For Cosmo, though, the device isn’t an easy tool for violence so much as it is a time machine. With it in his possession, there’s no reason why it can’t be 1969 again. There’s no reason why he and Martin can’t bury the hatchet and pick up where they left off, be partners in crime again, commit bigger acts of larceny this time, do something so grand and spectacular it could actually change the world. “I might even be able to crash the whole damn system,” Cosmo proposes. “No more rich people, no more poor people. Everybody’s the same. Isn’t it what we said we always wanted?” (Men will literally fake their own deaths, join underground organized crime circuits, set up front corporations, commit abduction, murder, espionage, and treason—to name a few—for a chance to bond with their college buddies again instead of going to therapy!)

The older you get the harder it is to hold onto idealism. Cosmo wants everyone to be the same, but that’s just the thing: everybody isn’t the same. Martin knows that wrecking the system won’t lead to utopia; it will just create a new, worse scenario. The things we wanted and wished for and believed could come so easily, if only everyone else cared as much as we did, when we were kids fade with age. We grow older, we gain experience, we become disillusioned. Practicality takes precedence; consequences are real and no longer imagined; we realize that there is no magic wand, no single action that can fix all that is wrong with our world. We have to do the long, hard work ourselves—all the boring, pragmatic stuff like voting and volunteering, being kind to our neighbors and involved in our community. 

I am not saying that the raging desire to burn down the entire rotten system is wrong. On the contrary, I don’t know how you don’t look at the world—now or then—and not think that it is in need of such drastic change. What I am saying is that there is a distinct difference between wanting to destroy things and genuinely believing that destruction is the answer. To genuinely believe that a whole new rotten system won’t spring up in the aftermath, that people won’t always find a way to establish social hierarchies, that it could be possible, in this state of capitalism’s reign, to fully bleed the ideology from our DNA is to be either very young or willfully ignorant. Martin knows this. Cosmo isn’t unlike many technofascists of today, “disruptors” who break systems under the guise of democracy but really in assertions of power. They’re agents of chaos, not change, out to remake the world in their own image.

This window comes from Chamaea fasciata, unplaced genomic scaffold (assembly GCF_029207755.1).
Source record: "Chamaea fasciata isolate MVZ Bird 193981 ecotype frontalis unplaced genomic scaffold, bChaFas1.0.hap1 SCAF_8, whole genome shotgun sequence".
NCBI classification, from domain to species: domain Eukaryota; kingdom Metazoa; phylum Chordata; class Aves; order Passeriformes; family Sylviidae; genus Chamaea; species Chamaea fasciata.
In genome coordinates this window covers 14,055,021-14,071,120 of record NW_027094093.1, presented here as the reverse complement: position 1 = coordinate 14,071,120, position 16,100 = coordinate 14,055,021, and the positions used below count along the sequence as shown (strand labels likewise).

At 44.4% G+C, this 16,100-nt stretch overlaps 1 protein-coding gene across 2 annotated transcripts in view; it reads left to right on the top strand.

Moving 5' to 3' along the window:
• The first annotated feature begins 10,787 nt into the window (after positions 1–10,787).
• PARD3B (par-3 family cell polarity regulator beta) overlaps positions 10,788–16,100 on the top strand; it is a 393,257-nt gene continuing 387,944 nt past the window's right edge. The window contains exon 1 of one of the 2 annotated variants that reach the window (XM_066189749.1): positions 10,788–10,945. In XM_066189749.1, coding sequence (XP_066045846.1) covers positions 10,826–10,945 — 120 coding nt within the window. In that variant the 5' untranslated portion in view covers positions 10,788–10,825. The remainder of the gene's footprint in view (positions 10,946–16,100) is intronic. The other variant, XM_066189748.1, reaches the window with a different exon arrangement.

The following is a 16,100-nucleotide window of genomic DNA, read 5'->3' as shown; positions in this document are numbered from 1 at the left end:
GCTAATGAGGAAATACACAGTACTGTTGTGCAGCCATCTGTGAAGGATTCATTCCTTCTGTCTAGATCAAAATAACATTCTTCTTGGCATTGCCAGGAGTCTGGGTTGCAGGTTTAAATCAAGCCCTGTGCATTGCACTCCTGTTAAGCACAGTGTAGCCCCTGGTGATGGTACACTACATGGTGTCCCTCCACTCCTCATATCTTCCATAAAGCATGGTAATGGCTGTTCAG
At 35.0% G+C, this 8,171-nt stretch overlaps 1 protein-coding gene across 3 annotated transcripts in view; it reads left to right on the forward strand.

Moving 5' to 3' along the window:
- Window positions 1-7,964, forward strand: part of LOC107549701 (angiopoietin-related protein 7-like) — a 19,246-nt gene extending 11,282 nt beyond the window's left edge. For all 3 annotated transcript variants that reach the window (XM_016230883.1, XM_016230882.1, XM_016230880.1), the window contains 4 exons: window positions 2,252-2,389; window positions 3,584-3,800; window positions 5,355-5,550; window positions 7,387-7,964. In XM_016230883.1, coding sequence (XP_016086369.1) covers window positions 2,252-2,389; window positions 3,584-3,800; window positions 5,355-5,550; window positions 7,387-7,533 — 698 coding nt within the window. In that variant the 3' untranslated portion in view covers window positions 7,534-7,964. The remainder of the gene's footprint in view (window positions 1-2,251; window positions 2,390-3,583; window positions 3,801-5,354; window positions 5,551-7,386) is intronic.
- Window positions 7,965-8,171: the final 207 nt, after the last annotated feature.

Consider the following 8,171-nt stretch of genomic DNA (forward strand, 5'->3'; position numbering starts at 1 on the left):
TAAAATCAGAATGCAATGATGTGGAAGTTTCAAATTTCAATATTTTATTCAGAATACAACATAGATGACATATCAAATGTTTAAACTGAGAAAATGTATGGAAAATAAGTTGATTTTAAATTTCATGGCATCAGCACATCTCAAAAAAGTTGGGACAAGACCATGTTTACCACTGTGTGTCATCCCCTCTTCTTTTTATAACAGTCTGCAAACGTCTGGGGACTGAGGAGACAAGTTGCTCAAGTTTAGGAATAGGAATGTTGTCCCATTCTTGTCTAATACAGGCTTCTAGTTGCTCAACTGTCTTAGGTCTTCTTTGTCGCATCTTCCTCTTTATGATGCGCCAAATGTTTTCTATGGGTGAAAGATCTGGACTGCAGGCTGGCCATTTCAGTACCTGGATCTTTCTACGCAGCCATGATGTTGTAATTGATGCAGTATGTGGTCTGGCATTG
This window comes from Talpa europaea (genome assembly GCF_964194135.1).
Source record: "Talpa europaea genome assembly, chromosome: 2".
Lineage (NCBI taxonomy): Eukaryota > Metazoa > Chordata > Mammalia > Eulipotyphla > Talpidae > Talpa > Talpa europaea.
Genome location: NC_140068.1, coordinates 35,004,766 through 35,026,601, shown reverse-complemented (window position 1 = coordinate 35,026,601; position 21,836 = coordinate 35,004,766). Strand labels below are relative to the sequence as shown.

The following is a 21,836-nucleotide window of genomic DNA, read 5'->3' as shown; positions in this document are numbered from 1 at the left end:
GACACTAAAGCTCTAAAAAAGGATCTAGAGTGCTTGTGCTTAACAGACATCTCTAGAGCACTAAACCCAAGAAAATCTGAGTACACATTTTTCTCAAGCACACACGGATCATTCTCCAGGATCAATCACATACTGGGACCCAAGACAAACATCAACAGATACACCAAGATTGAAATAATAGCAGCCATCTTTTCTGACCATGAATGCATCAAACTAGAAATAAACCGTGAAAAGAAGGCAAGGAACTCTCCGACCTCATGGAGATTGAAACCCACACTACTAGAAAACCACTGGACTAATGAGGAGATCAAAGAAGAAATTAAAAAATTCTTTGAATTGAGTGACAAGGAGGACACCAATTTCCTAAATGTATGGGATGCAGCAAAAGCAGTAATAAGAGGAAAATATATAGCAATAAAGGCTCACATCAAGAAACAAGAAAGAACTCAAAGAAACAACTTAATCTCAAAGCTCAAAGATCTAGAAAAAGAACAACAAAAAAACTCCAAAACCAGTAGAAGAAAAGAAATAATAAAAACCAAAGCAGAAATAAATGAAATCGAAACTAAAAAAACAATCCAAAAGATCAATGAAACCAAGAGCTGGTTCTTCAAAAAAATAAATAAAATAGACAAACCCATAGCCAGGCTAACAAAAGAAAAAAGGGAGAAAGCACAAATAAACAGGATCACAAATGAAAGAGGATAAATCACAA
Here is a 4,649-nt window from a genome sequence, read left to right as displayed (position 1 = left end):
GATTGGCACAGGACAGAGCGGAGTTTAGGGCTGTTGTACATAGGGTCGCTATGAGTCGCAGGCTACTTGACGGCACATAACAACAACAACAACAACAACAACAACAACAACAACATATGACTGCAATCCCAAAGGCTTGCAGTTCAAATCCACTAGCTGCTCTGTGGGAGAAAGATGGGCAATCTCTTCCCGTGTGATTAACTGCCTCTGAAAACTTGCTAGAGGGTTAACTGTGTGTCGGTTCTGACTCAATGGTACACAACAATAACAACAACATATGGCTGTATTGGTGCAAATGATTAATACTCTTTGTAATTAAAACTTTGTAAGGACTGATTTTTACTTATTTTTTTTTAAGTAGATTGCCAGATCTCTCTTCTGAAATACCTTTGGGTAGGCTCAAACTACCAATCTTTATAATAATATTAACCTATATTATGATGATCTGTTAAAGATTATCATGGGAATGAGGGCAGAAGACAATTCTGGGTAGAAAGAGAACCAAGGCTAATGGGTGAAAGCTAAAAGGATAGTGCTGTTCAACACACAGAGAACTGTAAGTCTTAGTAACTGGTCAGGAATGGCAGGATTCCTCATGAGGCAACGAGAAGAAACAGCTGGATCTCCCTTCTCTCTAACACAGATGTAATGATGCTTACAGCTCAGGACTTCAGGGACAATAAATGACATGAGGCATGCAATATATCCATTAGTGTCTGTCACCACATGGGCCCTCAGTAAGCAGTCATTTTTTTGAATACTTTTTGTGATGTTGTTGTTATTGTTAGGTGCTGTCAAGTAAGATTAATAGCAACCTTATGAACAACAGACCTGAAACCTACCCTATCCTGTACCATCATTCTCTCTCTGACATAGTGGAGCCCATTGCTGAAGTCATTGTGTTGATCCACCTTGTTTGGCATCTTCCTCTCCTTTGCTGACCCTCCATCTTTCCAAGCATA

It isn’t enough for Sneakers to stop with just one heist; there has to be a second one. What Martin Bishop and Associates stole for the wrong hands, they must steal back for the right ones. The heists Martin and his men concoct are done in the name of protecting the country—in a way that feels more genuinely concerned with the personal safety of its individual citizens than most generic, right-wing flavored, “patriotic” save-the-day movie tropes—and being good guys. Well, good guys, yes, but not selfless guys; they have their own selfish needs to think about. Without the device, they risk going to jail for espionage. With it, they can be let off the hook for their role in its theft and, particularly in Martin’s case, get their lives back.

This second heist is about stealing back the mistakes you made, in the far or recent past, as if those mistakes could all be contained in a small black box, as if it could all be that easy. It’s in Sneakers’ best interest that the final heist is far from easy. Martin has to enlist help from his estranged ex, Liz, who has to not only date a computer nerd but pretend to have a nice time with him to mooch his key card. They have to figure out how to break into not only a highly secure building, but from there into an even more secure room in which the box is kept, then figure out how to raise that room’s temperature to 98º for Redford to move through at no faster than two inches per second to avoid setting off the motion detectors. It’s hard, facing the past. It’s hard, getting older. It’s hard, trying to steal an all-powerful code-breaker back from a bad guy. Sneakers knows this.